The world's first wiki where authorship really matters (Nature Genetics, 2008). Due credit and reputation for authors. Imagine a global collaborative knowledge base for original thoughts. Search thousands of articles and collaborate with scientists around the globe.

wikigene or wiki gene protein drug chemical gene disease author authorship tracking collaborative publishing evolutionary knowledge reputation system wiki2.0 global collaboration genes proteins drugs chemicals diseases compound
Hoffmann, R. A wiki for the life sciences where authorship matters. Nature Genetics (2008)

A second photochromic bacteriophytochrome from Synechocystis sp. PCC 6803: spectral analysis and down-regulation by light.

It now appears that photosynthetic prokaryotes and lower eukaryotes possess higher plant phytochrome-like proteins. In this work, a second phytochrome-like gene was isolated, in addition to the recently identified Cph1 phytochrome, from the Synechocystis sp. PCC 6803, and its gene product was characterized photochemically. The open reading frame sll0821 (designated cph2 in this work) has structural characteristics similar to those of the plant phytochromes and the Synechocystis Cph1 with high amino acid sequence homology in the N-terminal chromophore binding domain. The predicted Cph2 protein consists of 1276 amino acids with a calculated molecular mass of 145 kDa. Interestingly, the Cph2 protein has two putative chromophore binding domains, one around Cys-129 and the other around Cys-1022. The Cph2 was overexpressed in E. coli as an Intein/CBD (chitin binding domain) fusion and in vitro reconstituted with phycocyanobilin (PCB) or phytochromobilin (PPhiB). Both the Cph2-PCB and Cph2-PPhiB adducts showed the typical photochromic reversibility with the difference spectral maxima at 643/690 and 655/701 nm, respectively. The Cys-129 was confirmed to be the chromophore binding residue by in vitro mutagenesis and Zn(2+) fluorescence. The microenvironment of the chromophore in Cph2 seems to be similar to that in plant phytochromes. The cph2 gene expression was dark-induced and down-regulated to a basal level by light, like the cph1 gene. These observations suggest that Synechocystis species have multiple photosensory proteins, probably with distinct roles, as in higher plants.[1]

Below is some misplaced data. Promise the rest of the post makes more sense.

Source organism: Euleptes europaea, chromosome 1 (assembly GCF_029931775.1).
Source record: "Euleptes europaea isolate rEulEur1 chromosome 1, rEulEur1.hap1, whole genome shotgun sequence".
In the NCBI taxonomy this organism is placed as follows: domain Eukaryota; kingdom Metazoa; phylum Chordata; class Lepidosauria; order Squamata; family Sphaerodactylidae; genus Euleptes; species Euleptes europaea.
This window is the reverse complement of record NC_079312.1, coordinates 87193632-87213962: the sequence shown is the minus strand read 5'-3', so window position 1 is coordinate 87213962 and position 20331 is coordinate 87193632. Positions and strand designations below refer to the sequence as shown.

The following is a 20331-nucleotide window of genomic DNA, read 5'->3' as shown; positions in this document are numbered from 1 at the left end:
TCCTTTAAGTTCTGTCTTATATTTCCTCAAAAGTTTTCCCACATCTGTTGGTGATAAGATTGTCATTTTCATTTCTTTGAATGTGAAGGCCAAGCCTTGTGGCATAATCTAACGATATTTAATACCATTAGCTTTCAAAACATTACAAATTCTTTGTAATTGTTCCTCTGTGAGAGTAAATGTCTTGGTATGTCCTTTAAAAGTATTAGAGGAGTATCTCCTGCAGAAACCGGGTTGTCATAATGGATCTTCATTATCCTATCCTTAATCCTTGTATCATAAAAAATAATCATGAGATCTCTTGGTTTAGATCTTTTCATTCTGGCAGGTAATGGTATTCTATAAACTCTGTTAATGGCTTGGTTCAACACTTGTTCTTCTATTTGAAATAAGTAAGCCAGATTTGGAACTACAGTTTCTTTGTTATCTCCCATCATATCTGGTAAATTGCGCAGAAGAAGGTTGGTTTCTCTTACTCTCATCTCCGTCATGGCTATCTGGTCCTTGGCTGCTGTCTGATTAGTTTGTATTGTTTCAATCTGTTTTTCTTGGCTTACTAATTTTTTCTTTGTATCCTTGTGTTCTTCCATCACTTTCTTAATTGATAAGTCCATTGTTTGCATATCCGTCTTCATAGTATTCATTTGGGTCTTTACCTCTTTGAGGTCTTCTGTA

1. A second photochromic bacteriophytochrome from Synechocystis sp. PCC 6803: spectral analysis and down-regulation by light. Park, C.M., Kim, J.I., Yang, S.S., Kang, J.G., Kang, J.H., Shim, J.Y., Chung, Y.H., Park, Y.M., Song, P.S. Biochemistry (2000) [Pubmed]
WikiGenes - Universities